These investments might be the driving factor in Iran's interest in the country. Afghanistan is a valuable market for the Iranians, says Weinbaum: "Iranian businessmen are operating pretty freely in Afghanistan, and more consumer goods are being exported into the country from Iran." 

Iran doesn't want an unstable neighbor

Another motivation for Iran might be the fear of a destabilized Afghanistan. "Their nightmare is that a radical Sunni group like the Taliban come to power next door," Weinbaum continues.

The Taliban and Tehran have been at odds for years. The ultraconservative Sunni militants view Shiite Islam and its adherents with severe hostility. During Afghanistan's civil wars in the 1990s, Iran supported Shiite groups and other non-Pashtun groups. It later backed the arch rivals of the Taliban government, the Northern Alliance

Iranian officials also worry that a destabilized Afghanistan could spark a refugee crisis within its borders. Iran is already home to more than 2 million Afghan refugees, most of them illegal. The problem has caused tensions between Tehran and Kabul, as Iran periodically expels the illegal refugees. 

Drug smugglers frequently infiltrate the 560-mile border between the two countries, driving up crime and opium addiction rates. Iranian officials have pledged to cooperate with US counternar- cotics efforts. "While Afghanistan is the world's largest producer of opium, Iran is the world's largest consumer," writes the Hollings Center in its recent report.

Iranian officials have not yet outlined how they plan to help fight the drug trade, but some officials say they might increase border security to limit smuggling. 

US, Afghans question Iran's motives

Despite pledges of cooperation, the US and Iran have much mutual suspicion to overcome. "Iran is certainly fearful of the US developing a strategic partnership with Afghanistan," says Weinbaum.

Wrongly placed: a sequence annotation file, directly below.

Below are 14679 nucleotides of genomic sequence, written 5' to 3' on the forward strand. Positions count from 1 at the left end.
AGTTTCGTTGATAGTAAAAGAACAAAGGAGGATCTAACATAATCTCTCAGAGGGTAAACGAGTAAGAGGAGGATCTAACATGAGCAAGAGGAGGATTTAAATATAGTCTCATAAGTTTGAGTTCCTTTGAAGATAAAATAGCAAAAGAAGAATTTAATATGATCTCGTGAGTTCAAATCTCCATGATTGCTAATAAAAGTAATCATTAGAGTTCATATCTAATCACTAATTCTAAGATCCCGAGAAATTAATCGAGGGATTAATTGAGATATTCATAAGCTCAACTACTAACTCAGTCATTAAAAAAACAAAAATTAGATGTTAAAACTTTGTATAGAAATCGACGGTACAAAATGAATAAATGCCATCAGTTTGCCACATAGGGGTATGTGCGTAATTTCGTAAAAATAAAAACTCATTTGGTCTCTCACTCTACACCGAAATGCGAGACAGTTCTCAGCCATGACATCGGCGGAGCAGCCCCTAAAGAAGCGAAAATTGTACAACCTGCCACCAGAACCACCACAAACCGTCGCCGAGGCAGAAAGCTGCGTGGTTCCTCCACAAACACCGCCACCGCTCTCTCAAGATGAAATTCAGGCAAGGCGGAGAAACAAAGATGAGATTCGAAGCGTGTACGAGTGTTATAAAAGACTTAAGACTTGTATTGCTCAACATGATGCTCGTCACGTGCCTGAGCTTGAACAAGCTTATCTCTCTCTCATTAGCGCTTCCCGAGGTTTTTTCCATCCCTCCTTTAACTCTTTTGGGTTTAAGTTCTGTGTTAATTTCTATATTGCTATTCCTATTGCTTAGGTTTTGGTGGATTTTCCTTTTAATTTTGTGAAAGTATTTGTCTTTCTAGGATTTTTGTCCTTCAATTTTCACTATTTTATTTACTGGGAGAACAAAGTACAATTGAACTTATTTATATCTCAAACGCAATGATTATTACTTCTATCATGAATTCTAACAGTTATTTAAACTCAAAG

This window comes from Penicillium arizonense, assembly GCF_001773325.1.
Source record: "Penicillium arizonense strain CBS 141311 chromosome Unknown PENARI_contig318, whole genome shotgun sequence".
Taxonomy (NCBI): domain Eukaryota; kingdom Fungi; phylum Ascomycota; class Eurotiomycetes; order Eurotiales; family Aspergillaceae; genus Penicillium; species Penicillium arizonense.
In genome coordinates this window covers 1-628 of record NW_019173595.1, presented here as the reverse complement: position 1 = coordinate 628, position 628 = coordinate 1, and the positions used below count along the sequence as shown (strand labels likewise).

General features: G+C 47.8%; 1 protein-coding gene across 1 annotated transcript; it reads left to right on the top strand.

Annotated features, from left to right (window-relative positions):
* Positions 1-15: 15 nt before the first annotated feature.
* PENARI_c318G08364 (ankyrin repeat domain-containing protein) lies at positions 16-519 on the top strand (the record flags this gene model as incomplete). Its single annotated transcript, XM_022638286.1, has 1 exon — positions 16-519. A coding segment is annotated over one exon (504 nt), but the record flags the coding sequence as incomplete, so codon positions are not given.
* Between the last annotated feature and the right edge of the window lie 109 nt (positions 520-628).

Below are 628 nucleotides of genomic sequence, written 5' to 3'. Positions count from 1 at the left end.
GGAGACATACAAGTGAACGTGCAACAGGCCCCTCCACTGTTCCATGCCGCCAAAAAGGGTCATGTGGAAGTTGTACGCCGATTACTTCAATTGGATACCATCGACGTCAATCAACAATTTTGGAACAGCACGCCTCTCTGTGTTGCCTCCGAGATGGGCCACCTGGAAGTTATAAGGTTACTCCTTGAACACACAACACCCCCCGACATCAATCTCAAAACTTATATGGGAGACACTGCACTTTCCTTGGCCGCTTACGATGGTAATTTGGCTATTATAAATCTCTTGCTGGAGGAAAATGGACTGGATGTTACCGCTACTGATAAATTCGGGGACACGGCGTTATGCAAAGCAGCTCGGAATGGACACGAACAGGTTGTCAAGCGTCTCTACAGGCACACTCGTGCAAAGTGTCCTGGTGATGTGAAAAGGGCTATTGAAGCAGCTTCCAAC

Officials in Tehran worry that the Americans will build permanent military bases in Afghanistan that could one day be used to launch attacks against Iran. Iran has been critical of US troop presence in the region, saying at Tuesday's conference that the planned increase in forces "will prove ineffective."

The US, for its part, has accused Iran of surreptitiously supporting the Afghan insurgency, citing instances in which Iranian-made weapons were recovered from the insurgents. But Iranian officials respond that such weapons are readily available on the black market and do not indicate active support from Tehran. 

Many Afghans suspect Iran's motives. Due to its historical, religious, and cultural ties with Afghanistan's Persian-speaking minorities, who together make up roughly half of the country, Iran is sometimes perceived as favoring them with their support.

"They build everything for Shiites," says Kabul resident Fazel Minlallah. 

"They don't help the Pashtun people," says lawmaker Najib Kabuli. "They use their money to win influence, like they do in Lebanon," where Iran supports the Shiite group Hezbollah.

Other Afghans are wary of Iran's cultural influence – the country is more socially liberal than Afghanistan and many returned refugees bring such ideas back home, causing tensions in this ultra-conservative society. In some cases, young Afghan women return from Iran and dress less conservatively, for example. 

But the overlapping American, Afghan, and Iranian interests here suggest that the countries can find areas to work together. None of the countries involved, notes Weinbaum, wants Afghanistan to descend into instability or civil war, and therefore they have an interest in helping to rebuild and develop the country.